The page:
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Hazard, H. W. (ed.) / Volume IV: The art and architecture of the Crusader states

VI: The arts in Frankish Greece and Rhodes,   pp. 208-250 PDF (15.7 MB)

Page 222

the disturbed times of the thirteenth century; but its well-built pentagonal
tower with its merlon battlements still standing is clearly Venetian, as
is also a similar tower at the small port below. The outer enceinte, remade
for artillery, is now mainly of coarse rubble, and much of the walls of the
inner enceinte seems Turkish rebuilding. Haliveri has a rectangular enceinte
divided by a cross-wall with a keep tower built upon it as at Bodonitsa.
The masonry is of the roughest kind, and this may well be largely Frankish
work. At Dystos there is a Venetian tower among the classical ruins; at Gymno
two' churches and a tower, probably Venetian. Of Larmena, whose name figures
so often in the medieval history of the island, there remain only a few sections
of walls, filling fissures in the rock, and the bases of two towers. 
 Naxos, the center of the Sanudo duchy, has no medieval buildings that can
be clearly dated. The Jesuit father, Robert Saulger, writing at the end of
the seventeenth century,15 states that Mark Sanudo on his occupation of the
island built "a great square tower with walls of extraordinary thickness,
with an open space round it, which in its turn was enclosed within a wall
strengthened by great towers 29 or 30 feet from one another." He also built
the Latin cathedral within the Kastro, which still stands but was completely
rebuilt in 1915 and had already been largely restored in 1865. Today the
outer enceinte of the castle can hardly be traced among the houses which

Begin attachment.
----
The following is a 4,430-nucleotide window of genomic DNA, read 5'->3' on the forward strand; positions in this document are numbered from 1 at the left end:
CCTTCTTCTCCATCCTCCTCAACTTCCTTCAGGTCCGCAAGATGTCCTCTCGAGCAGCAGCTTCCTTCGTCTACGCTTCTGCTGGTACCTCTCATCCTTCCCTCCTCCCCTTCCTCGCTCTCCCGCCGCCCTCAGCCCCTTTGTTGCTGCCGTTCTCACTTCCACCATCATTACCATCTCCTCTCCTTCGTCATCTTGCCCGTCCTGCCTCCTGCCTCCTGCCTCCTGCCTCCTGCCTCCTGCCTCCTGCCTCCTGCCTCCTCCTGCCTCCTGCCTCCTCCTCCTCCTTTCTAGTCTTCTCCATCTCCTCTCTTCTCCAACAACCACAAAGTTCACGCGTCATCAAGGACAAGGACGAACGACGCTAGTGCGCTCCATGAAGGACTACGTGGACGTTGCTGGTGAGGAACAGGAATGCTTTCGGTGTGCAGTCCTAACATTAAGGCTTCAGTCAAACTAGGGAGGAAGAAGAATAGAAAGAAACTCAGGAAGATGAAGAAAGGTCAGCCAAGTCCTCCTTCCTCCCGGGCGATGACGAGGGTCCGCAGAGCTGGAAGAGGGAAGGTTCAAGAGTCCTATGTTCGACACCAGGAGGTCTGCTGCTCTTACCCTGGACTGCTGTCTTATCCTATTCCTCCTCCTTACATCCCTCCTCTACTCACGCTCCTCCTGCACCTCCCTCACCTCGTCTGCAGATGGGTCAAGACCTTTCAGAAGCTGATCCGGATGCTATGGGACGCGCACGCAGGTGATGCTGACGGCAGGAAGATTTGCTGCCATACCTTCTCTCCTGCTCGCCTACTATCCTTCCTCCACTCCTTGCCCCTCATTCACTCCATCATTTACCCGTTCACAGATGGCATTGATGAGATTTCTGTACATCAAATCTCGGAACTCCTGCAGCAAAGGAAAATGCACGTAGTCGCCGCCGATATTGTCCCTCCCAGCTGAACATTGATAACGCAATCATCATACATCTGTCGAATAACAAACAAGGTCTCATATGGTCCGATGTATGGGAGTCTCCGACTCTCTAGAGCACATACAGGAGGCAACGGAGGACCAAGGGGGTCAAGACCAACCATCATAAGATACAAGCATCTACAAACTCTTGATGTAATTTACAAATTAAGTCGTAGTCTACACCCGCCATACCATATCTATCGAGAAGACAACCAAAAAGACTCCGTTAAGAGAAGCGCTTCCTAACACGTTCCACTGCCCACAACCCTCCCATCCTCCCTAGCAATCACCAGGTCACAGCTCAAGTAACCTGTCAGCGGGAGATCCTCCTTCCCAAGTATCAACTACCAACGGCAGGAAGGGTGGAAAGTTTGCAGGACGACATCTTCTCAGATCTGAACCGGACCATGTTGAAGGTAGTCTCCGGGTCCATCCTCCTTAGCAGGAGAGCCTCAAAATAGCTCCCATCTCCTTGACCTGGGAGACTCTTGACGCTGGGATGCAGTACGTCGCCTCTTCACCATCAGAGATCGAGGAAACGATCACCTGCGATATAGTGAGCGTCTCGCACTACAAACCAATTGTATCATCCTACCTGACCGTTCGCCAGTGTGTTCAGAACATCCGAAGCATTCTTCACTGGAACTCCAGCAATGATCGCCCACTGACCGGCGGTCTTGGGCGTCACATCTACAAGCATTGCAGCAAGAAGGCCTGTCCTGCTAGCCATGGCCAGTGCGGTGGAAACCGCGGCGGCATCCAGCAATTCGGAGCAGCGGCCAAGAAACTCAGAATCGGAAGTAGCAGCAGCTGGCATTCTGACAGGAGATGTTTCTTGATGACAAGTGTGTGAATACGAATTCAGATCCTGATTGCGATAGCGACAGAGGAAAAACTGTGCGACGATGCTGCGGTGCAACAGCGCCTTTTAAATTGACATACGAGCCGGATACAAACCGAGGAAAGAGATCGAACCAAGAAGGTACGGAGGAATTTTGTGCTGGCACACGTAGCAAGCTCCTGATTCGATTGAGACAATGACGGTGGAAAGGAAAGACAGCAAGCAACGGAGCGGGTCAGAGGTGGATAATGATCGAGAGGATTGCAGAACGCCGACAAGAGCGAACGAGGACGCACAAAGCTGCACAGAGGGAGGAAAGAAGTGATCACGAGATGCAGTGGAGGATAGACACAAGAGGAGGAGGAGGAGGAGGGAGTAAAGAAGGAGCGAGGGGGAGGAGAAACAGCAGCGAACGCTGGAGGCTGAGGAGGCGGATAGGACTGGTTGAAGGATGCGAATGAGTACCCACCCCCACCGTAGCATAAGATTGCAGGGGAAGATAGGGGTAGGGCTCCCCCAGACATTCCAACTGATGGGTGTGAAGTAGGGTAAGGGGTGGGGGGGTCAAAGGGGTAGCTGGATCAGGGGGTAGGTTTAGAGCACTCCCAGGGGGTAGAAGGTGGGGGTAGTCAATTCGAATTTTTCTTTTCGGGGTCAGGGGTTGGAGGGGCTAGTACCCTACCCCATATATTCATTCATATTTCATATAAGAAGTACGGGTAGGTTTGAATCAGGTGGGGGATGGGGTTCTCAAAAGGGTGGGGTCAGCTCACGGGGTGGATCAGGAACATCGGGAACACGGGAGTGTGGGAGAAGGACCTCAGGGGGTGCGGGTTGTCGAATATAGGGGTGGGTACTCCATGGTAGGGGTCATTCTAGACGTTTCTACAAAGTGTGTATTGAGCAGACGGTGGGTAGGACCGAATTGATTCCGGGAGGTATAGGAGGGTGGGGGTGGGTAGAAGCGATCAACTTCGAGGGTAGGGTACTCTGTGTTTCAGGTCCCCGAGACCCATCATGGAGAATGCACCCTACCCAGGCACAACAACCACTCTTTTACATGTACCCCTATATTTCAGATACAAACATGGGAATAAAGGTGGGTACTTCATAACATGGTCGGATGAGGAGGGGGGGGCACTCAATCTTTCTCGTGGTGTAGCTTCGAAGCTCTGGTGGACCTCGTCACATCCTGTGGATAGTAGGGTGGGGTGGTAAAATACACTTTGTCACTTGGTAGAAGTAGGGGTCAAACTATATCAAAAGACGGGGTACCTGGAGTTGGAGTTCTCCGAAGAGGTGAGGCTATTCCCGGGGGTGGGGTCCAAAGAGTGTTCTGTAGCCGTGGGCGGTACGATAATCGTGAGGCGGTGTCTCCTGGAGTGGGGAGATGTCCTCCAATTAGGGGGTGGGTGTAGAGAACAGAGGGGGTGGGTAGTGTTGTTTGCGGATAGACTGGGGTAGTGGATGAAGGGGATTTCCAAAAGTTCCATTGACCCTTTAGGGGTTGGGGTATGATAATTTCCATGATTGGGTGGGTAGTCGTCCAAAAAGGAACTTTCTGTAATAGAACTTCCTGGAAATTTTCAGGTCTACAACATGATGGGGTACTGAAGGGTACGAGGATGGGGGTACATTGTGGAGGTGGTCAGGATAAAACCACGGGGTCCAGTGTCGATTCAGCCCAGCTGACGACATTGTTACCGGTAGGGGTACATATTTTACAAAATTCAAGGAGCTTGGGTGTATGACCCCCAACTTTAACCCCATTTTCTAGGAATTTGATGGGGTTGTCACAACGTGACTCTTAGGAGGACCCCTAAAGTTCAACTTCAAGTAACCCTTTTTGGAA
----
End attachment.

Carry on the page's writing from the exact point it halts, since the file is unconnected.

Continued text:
have been built on and out of it. Of the main central block, however, one
floor still stands, a vaulted room which recalls in scale and quality the
masonry at Thebes. This may well be, though Saulger is a late and not always
reliable source, part of Sanudo's original building. Of the other Naxos castles,
Paliri was the original Byzantine stronghold; its solid foundations remain,
blending indistinguishably with the rock on which they stand. Apanokastro,
which Saulger with some probability attributes to Mark II (1262-1303), has
later Venetian and Turkish rebuilding, and the walls have been flattened
out for artillery bastions. The neighboring island of Paros has a medieval
tower which is made largely of cross-sections of columns and is one of the
most extreme examples of the reuse of classical materials. 
 A similar account can be given of most of the islands; castle ruins crown
the hills: Sant' Angelo in Corfu; the square tower in its small rectangular
enceinte of Katokastro on Andros; a few churches, still distinguished by
some Gothic arches and marked with Latin crosses; 
 15. Printed in J. K. Fotheringham, Marco Sanudo, Conqueror of the Archipelago
(Oxford, 1915), pp. 113-122. 

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